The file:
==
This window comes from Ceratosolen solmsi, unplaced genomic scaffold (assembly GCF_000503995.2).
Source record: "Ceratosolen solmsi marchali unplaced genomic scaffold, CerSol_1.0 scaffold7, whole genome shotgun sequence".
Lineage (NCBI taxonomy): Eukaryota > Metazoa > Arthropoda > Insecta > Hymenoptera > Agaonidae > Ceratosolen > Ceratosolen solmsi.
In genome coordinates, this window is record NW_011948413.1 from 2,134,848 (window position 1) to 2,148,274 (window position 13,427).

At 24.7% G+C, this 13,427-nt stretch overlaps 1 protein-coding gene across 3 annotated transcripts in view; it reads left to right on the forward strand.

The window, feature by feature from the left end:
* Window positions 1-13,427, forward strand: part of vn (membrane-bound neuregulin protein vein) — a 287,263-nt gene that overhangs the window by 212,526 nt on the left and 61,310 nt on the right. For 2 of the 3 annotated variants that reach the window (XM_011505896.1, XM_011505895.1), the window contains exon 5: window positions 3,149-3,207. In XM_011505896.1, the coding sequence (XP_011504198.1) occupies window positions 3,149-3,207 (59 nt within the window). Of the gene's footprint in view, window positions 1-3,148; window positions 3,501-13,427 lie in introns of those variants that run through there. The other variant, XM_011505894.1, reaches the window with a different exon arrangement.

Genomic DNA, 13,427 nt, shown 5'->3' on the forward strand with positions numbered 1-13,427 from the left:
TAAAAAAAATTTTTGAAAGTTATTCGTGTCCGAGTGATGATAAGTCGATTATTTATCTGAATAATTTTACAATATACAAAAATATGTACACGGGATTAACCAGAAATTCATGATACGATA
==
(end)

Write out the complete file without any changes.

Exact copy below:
This window comes from Ceratosolen solmsi, unplaced genomic scaffold (assembly GCF_000503995.2).
Source record: "Ceratosolen solmsi marchali unplaced genomic scaffold, CerSol_1.0 scaffold7, whole genome shotgun sequence".
Lineage (NCBI taxonomy): Eukaryota > Metazoa > Arthropoda > Insecta > Hymenoptera > Agaonidae > Ceratosolen > Ceratosolen solmsi.
In genome coordinates, this window is record NW_011948413.1 from 2,134,848 (window position 1) to 2,148,274 (window position 13,427).

At 24.7% G+C, this 13,427-nt stretch overlaps 1 protein-coding gene across 3 annotated transcripts in view; it reads left to right on the forward strand.

The window, feature by feature from the left end:
* Window positions 1-13,427, forward strand: part of vn (membrane-bound neuregulin protein vein) — a 287,263-nt gene that overhangs the window by 212,526 nt on the left and 61,310 nt on the right. For 2 of the 3 annotated variants that reach the window (XM_011505896.1, XM_011505895.1), the window contains exon 5: window positions 3,149-3,207. In XM_011505896.1, the coding sequence (XP_011504198.1) occupies window positions 3,149-3,207 (59 nt within the window). Of the gene's footprint in view, window positions 1-3,148; window positions 3,501-13,427 lie in introns of those variants that run through there. The other variant, XM_011505894.1, reaches the window with a different exon arrangement.

Genomic DNA, 13,427 nt, shown 5'->3' on the forward strand with positions numbered 1-13,427 from the left:
TAAAAAAAATTTTTGAAAGTTATTCGTGTCCGAGTGATGATAAGTCGATTATTTATCTGAATAATTTTACAATATACAAAAATATGTACACGGGATTAACCAGAAATTCATGATACGATA